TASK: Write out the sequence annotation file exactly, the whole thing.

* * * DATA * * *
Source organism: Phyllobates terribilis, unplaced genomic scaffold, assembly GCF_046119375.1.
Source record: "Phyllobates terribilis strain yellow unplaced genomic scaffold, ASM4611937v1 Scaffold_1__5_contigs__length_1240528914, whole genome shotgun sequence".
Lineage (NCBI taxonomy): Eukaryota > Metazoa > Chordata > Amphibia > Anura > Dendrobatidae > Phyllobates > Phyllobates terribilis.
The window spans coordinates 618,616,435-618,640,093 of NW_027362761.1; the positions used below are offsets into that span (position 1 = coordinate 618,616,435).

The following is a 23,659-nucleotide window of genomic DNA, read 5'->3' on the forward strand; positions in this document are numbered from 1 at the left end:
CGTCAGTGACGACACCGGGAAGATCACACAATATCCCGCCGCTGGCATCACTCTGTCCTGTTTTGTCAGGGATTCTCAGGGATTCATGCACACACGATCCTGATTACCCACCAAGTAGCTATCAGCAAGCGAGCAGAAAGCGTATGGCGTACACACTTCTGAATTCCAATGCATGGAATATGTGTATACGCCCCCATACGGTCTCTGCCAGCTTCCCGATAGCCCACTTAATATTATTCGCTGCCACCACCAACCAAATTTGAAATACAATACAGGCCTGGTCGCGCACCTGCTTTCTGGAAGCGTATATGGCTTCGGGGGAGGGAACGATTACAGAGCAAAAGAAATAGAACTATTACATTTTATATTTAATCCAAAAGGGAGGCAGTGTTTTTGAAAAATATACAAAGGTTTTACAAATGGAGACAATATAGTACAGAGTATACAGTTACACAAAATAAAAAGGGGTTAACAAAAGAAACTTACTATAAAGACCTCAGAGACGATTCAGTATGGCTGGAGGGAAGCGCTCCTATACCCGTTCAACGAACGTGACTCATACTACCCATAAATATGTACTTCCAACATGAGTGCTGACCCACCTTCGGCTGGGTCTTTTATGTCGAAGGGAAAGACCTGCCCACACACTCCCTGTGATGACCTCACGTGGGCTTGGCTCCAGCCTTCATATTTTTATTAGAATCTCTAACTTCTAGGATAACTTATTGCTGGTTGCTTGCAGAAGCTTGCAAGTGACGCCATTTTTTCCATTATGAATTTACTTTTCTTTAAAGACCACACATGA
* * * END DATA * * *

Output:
Source organism: Phyllobates terribilis, unplaced genomic scaffold, assembly GCF_046119375.1.
Source record: "Phyllobates terribilis strain yellow unplaced genomic scaffold, ASM4611937v1 Scaffold_1__5_contigs__length_1240528914, whole genome shotgun sequence".
Lineage (NCBI taxonomy): Eukaryota > Metazoa > Chordata > Amphibia > Anura > Dendrobatidae > Phyllobates > Phyllobates terribilis.
The window spans coordinates 618,616,435-618,640,093 of NW_027362761.1; the positions used below are offsets into that span (position 1 = coordinate 618,616,435).

The following is a 23,659-nucleotide window of genomic DNA, read 5'->3' on the forward strand; positions in this document are numbered from 1 at the left end:
CGTCAGTGACGACACCGGGAAGATCACACAATATCCCGCCGCTGGCATCACTCTGTCCTGTTTTGTCAGGGATTCTCAGGGATTCATGCACACACGATCCTGATTACCCACCAAGTAGCTATCAGCAAGCGAGCAGAAAGCGTATGGCGTACACACTTCTGAATTCCAATGCATGGAATATGTGTATACGCCCCCATACGGTCTCTGCCAGCTTCCCGATAGCCCACTTAATATTATTCGCTGCCACCACCAACCAAATTTGAAATACAATACAGGCCTGGTCGCGCACCTGCTTTCTGGAAGCGTATATGGCTTCGGGGGAGGGAACGATTACAGAGCAAAAGAAATAGAACTATTACATTTTATATTTAATCCAAAAGGGAGGCAGTGTTTTTGAAAAATATACAAAGGTTTTACAAATGGAGACAATATAGTACAGAGTATACAGTTACACAAAATAAAAAGGGGTTAACAAAAGAAACTTACTATAAAGACCTCAGAGACGATTCAGTATGGCTGGAGGGAAGCGCTCCTATACCCGTTCAACGAACGTGACTCATACTACCCATAAATATGTACTTCCAACATGAGTGCTGACCCACCTTCGGCTGGGTCTTTTATGTCGAAGGGAAAGACCTGCCCACACACTCCCTGTGATGACCTCACGTGGGCTTGGCTCCAGCCTTCATATTTTTATTAGAATCTCTAACTTCTAGGATAACTTATTGCTGGTTGCTTGCAGAAGCTTGCAAGTGACGCCATTTTTTCCATTATGAATTTACTTTTCTTTAAAGACCACACATGA